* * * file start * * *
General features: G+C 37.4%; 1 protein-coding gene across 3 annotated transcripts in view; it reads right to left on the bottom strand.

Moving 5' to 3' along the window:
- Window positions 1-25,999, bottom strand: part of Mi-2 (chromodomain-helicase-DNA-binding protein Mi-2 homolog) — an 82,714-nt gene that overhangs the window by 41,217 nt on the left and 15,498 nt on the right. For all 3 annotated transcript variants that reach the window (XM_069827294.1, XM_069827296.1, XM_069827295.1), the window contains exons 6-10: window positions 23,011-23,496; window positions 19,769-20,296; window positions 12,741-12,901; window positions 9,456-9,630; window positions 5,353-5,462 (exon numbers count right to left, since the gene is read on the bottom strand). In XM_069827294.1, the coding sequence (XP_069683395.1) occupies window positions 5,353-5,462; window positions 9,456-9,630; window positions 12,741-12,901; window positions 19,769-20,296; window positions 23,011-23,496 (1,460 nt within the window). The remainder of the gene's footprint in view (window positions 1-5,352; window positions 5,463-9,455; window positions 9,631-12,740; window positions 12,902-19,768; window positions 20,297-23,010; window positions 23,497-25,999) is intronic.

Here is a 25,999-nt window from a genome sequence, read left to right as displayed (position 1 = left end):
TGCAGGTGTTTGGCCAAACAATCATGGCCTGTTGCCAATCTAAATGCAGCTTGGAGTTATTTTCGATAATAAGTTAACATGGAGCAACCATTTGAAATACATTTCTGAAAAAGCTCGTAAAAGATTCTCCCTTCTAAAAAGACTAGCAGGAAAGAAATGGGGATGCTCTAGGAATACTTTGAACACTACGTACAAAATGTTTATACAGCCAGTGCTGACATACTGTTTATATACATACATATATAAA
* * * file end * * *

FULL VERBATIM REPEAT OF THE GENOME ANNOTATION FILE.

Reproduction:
General features: G+C 37.4%; 1 protein-coding gene across 3 annotated transcripts in view; it reads right to left on the bottom strand.

Moving 5' to 3' along the window:
- Window positions 1-25,999, bottom strand: part of Mi-2 (chromodomain-helicase-DNA-binding protein Mi-2 homolog) — an 82,714-nt gene that overhangs the window by 41,217 nt on the left and 15,498 nt on the right. For all 3 annotated transcript variants that reach the window (XM_069827294.1, XM_069827296.1, XM_069827295.1), the window contains exons 6-10: window positions 23,011-23,496; window positions 19,769-20,296; window positions 12,741-12,901; window positions 9,456-9,630; window positions 5,353-5,462 (exon numbers count right to left, since the gene is read on the bottom strand). In XM_069827294.1, the coding sequence (XP_069683395.1) occupies window positions 5,353-5,462; window positions 9,456-9,630; window positions 12,741-12,901; window positions 19,769-20,296; window positions 23,011-23,496 (1,460 nt within the window). The remainder of the gene's footprint in view (window positions 1-5,352; window positions 5,463-9,455; window positions 9,631-12,740; window positions 12,902-19,768; window positions 20,297-23,010; window positions 23,497-25,999) is intronic.

Here is a 25,999-nt window from a genome sequence, read left to right as displayed (position 1 = left end):
TGCAGGTGTTTGGCCAAACAATCATGGCCTGTTGCCAATCTAAATGCAGCTTGGAGTTATTTTCGATAATAAGTTAACATGGAGCAACCATTTGAAATACATTTCTGAAAAAGCTCGTAAAAGATTCTCCCTTCTAAAAAGACTAGCAGGAAAGAAATGGGGATGCTCTAGGAATACTTTGAACACTACGTACAAAATGTTTATACAGCCAGTGCTGACATACTGTTTATATACATACATATATAAA